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CHAPTER 7: SELECTED CRIMINAL PROCEDURES - Table of Contents

7.1 - Preliminary Hearings7.2 - Pretrial Conferences7.3 - Pretrial Motions Processs7.4 - Use of Statements7.5 - Use of Seized Evidence7.6 - Eyewitness Identification Procedures7.7 - Interlocutory Appeals7.8 - Sentencing7.9 - Boulder Integrated Treatment Court

7.3 PRETRIAL MOTIONS PRACTICE

Lawyers on either side of a criminal case may file motions prior to trial to attempt to resolve a wide variety of issues. The motions may cover such topics as whether the other side has complied with discovery requirements; whether evidence was seized in a constitutionally acceptable fashion; whether statements were obtained in a constitutionally acceptable fashion; whether lineups were conducted in a constitutionally acceptable fashion; whether certain evidence is relevant or, if relevant, whether it nonetheless should be barred because it is misleading or unfair; what procedures should be used at trial to pick a jury, or allow an out-of-state witness to testify, or introduce exhibits; and any other matter that the lawyer believes could and should be resolved before trial.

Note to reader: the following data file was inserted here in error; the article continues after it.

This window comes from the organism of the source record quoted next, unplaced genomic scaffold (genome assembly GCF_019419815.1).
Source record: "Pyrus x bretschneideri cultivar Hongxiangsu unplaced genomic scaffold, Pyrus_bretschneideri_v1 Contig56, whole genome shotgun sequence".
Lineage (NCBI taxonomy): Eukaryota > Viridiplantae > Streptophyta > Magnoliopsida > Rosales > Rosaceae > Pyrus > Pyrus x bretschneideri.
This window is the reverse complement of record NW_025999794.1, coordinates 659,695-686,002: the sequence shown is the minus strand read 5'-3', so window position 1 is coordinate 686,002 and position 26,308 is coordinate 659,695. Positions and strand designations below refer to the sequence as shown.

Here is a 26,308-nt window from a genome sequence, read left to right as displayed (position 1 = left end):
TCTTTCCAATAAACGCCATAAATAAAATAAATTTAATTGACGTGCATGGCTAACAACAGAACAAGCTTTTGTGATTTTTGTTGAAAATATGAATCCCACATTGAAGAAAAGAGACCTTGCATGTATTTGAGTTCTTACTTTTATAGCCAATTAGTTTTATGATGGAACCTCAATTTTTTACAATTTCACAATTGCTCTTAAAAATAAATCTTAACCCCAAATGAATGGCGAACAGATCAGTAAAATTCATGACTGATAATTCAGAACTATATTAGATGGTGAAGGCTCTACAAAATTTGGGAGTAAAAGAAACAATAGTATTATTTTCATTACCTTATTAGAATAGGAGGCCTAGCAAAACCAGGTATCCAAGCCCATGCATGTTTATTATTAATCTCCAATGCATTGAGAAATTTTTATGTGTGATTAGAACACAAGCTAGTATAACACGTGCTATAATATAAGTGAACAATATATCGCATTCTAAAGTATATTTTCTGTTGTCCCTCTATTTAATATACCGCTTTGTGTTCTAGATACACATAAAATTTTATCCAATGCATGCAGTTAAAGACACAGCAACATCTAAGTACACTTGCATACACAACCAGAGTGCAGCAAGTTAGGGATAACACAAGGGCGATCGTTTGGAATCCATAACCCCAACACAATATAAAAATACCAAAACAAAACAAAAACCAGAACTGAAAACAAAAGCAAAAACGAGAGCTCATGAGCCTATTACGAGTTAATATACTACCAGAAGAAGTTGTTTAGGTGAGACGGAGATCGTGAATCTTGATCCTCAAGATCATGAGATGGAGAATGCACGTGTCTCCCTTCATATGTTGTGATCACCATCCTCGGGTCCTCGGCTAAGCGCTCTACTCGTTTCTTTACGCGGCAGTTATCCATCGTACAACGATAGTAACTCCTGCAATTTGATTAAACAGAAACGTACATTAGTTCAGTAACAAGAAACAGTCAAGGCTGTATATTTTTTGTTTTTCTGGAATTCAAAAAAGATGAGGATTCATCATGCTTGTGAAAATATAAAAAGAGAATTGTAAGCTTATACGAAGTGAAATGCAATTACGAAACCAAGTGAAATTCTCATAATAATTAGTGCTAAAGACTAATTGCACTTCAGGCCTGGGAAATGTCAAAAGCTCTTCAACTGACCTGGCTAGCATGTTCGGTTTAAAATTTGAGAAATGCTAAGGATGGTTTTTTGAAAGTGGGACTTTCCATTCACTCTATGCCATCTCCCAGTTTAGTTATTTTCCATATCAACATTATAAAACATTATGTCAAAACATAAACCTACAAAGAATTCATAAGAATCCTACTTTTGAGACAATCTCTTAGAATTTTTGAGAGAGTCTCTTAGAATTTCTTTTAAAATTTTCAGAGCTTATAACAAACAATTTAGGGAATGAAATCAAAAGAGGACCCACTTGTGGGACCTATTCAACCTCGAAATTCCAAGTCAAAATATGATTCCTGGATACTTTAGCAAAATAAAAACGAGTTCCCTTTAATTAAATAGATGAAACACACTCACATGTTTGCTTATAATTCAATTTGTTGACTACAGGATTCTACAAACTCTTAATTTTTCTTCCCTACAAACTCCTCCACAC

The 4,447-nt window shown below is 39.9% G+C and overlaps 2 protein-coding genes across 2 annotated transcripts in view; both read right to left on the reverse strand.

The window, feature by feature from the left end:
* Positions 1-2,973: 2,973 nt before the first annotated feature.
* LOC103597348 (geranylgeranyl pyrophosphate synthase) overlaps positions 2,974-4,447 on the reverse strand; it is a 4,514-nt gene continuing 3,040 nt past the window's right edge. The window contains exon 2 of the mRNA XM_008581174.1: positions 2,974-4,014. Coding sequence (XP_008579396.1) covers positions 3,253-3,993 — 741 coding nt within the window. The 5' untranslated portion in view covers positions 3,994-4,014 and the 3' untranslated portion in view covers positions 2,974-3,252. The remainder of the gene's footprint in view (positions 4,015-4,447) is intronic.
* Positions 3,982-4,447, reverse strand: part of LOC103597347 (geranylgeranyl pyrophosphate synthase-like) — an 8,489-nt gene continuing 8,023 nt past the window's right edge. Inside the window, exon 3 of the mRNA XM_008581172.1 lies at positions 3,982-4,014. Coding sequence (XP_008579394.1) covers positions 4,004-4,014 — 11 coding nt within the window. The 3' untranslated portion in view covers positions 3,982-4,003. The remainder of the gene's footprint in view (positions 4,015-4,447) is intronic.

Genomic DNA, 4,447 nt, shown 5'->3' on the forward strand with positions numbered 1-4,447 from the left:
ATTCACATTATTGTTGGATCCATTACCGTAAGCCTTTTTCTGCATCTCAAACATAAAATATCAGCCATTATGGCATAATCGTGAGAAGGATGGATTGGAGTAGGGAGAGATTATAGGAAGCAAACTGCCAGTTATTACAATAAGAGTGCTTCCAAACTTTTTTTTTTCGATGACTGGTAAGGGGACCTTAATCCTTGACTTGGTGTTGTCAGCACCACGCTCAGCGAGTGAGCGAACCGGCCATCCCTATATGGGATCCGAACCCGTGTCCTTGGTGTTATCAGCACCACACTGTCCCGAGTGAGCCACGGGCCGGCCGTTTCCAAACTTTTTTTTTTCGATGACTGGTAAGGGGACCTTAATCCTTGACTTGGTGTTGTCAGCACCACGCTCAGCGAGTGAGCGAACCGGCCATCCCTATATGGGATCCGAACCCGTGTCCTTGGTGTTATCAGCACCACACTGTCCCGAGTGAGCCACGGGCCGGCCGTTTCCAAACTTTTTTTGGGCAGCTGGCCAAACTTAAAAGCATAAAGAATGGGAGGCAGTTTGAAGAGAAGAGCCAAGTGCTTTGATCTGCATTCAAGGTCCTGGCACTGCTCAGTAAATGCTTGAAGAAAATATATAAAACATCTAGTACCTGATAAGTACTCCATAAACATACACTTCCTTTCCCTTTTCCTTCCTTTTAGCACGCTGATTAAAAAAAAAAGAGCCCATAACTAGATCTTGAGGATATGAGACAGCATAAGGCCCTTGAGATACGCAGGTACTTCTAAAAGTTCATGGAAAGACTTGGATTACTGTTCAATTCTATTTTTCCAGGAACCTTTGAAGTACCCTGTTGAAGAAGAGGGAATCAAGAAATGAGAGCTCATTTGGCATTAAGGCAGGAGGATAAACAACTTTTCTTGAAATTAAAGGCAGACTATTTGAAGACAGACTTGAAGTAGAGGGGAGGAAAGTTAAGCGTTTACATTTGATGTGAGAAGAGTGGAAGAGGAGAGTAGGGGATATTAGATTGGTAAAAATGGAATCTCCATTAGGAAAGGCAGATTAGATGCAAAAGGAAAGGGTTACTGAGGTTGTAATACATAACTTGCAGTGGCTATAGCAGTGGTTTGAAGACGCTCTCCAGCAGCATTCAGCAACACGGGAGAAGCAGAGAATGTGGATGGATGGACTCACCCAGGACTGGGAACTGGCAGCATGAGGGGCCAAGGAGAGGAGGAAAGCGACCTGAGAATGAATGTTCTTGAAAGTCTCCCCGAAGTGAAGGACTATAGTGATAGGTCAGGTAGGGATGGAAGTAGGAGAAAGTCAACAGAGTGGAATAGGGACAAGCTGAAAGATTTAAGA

Many motions may require the presentation of testimony. A motion to suppress a statement made by the defendant, for example, will usually require the testimony of the police officer who obtained the statement. The facts needed to resolve other motions may be presented through offers of proof by the lawyers or by stipulations between the lawyers. Sometimes, motions raise only issues of law, and there is no need for the presentation of further facts.

Whatever the case, the trial court will generally set a hearing on motions that are filed and attempt to resolve all the issues that can be resolved prior to trial. This makes the trial itself much more efficient and reduces the demands on the time of jurors.

At the hearing, the court will hear any relevant testimony that either side wishes to present. Just as at a preliminary hearing, the rules of evidence are relaxed, except for the rules relating to privileges. The evidence that is offered must, of course, be relevant to the determination of the issues raised by the motions. After hearing the testimony, the court will hear legal argument by counsel, and then rule on the motion.

The most common motions in criminal cases relate to the use of statements obtained by the police from the defendant and evidence seized by the police for use against the defendant. These motions, commonly called suppression motions, are discussed in more detail in the following sections.

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